For decades, the pollsters at Gallup have been asking Americans if they trust their media. In 1974, the year Woodward and Bernstein brought an end to Richard Nixon’s presidency, 69 percent of them did. In a poll released last year, that number was at a historic low. Today, the only institutions Americans have less faith in than television news (21 percent) and newspapers (20 percent) are Congress and “big business.” That’s pretty damn low — humiliatingly low, especially for a group of people who fancy themselves members of “the Fourth Estate.” (For those of you who have never worked in the media, which is basically the only place anyone would still use that 18th-century term: It refers to the power of the press to balance that of the three estates — clergy, aristocracy, and the well-to-do — in the British Parliament.) The other three estates don’t really exist in 21st-century America, but the fourth’s high opinion of its role in the body politic has been pretty constant.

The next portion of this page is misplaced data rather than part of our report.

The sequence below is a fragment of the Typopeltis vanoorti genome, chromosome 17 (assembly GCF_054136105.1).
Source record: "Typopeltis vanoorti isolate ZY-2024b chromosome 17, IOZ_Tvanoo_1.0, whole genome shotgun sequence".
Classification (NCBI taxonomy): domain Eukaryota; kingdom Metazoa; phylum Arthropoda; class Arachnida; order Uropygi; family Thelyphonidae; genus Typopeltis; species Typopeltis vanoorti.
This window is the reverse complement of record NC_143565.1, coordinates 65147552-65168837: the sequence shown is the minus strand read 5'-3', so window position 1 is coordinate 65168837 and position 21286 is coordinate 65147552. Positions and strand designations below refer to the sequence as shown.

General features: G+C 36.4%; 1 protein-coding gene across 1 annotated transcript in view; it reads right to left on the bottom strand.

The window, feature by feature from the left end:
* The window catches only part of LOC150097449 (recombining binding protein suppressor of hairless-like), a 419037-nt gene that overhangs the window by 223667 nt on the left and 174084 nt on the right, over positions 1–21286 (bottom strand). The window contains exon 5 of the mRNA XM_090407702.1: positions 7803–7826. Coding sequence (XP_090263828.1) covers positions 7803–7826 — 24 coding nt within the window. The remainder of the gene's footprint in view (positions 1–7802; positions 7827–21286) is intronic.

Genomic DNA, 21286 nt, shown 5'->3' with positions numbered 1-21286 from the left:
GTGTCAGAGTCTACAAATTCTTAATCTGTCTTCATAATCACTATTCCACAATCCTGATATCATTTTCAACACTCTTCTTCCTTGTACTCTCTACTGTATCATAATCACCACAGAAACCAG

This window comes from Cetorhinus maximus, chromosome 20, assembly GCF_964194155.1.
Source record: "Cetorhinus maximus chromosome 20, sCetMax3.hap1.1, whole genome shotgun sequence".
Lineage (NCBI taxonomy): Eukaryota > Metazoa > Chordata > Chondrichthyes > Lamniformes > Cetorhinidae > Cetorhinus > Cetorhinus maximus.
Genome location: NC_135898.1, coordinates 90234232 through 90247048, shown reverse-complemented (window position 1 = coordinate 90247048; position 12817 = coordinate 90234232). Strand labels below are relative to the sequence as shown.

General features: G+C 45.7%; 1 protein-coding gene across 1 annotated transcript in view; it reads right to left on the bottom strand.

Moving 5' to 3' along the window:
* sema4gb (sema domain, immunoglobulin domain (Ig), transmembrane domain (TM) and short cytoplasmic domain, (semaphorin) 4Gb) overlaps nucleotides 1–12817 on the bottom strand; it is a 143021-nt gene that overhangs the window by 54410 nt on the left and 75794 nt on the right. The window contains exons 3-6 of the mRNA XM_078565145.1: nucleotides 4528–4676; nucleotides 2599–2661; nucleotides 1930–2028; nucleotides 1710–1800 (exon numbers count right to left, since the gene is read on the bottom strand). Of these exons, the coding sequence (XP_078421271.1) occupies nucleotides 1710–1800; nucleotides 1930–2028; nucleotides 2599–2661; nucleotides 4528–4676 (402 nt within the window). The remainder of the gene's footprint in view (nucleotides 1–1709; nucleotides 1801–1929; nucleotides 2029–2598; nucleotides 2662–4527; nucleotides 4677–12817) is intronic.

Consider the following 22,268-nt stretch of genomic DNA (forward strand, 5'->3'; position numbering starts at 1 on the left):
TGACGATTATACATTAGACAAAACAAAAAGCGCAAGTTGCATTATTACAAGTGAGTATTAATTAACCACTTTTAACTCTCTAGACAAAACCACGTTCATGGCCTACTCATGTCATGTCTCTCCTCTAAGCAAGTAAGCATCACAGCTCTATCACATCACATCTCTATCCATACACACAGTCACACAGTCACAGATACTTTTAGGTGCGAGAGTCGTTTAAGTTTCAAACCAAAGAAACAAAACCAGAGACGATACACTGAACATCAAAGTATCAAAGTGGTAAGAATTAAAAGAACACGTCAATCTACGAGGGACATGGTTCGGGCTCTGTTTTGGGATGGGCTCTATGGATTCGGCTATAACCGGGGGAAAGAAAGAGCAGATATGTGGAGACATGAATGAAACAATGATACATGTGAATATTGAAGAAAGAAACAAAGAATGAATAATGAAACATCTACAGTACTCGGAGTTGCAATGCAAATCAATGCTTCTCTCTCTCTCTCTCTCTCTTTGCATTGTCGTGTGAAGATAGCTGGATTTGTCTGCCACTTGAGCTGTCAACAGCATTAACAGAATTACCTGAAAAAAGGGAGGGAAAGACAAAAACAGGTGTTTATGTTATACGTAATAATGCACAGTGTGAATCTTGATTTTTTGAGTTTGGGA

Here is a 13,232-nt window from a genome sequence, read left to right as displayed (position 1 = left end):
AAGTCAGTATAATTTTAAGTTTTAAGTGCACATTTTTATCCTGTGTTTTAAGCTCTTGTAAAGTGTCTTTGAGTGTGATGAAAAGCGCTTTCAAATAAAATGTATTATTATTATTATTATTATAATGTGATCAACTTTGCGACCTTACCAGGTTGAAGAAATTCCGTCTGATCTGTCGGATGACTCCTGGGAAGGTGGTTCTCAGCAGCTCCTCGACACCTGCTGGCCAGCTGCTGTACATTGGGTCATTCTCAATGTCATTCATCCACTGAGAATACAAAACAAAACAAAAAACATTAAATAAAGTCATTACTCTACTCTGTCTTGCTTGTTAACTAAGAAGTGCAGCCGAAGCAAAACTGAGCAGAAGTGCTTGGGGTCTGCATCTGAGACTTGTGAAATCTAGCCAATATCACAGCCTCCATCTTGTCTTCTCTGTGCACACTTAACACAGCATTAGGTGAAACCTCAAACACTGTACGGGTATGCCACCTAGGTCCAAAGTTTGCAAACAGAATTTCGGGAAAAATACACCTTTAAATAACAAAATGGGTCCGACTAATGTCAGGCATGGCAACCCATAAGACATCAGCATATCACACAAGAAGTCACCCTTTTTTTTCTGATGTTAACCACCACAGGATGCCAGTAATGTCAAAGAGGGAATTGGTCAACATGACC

The same is also true of the public’s disdain, the Watergate era being something of an exception (“The press tyrannizes over publick men, letters, the arts, the stage, and even over private life,” James Fenimore Cooper wrote in 1838). People love to shoot the messenger, and these days especially, in an era of proverbial cable-news shoutfests and clickbait journalism, the messenger probably hasn’t been doing itself many favors. But the presidential candidacy of Donald Trump has seemed to usher us into a whole new season of media loathing. And self-loathing: A candidate who built his campaign in part on attacking, mocking, belittling, and dismissing the press has inspired a massive wave of journalistic self-recrimination. On the one hand, the media (and let’s just pause to acknowledge that throughout this project we’re committing a cardinal media sin of conflating for convenience, since the “media” we’re describing lumps in the New York Times, TMZ, reporters, pundits, 24-hour cable news, and ourselves — vastly different entities, but ones seen, or described, by the public as a monolith) have been accused of underestimating Trump’s popularity; on the other, of fueling his rise by showering him with attention in a cheap ploy to boost ratings — while also failing to scrutinize his record and misstatements and standing at the center of a rigged system now bent on bringing him down. That last criticism is probably Trump’s personal favorite — the most mendacious presidential candidate in history constantly accusing the media of not telling the truth about him. Even Melania Trump’s plagiarized speech was spun by some in the Trump camp as an example of biased-media overkill (the subject of stolen words being of inherent interest to journalists). Here at New York Magazine we’re guilty, too, of course. Our audience has (always, actually) had an enormous appetite for Trump, which we’ve diligently fed, while not always taking him seriously. In October, we passed on the chance to publish Steven Brill’s investigation into Trump University, before Timepublished it. Why? Because we thought, wrongly, that Trump was fading and that the story had been told. Also, we were, frankly, a little bored with him. We miscalculated that our readers, and the country, would soon be, too.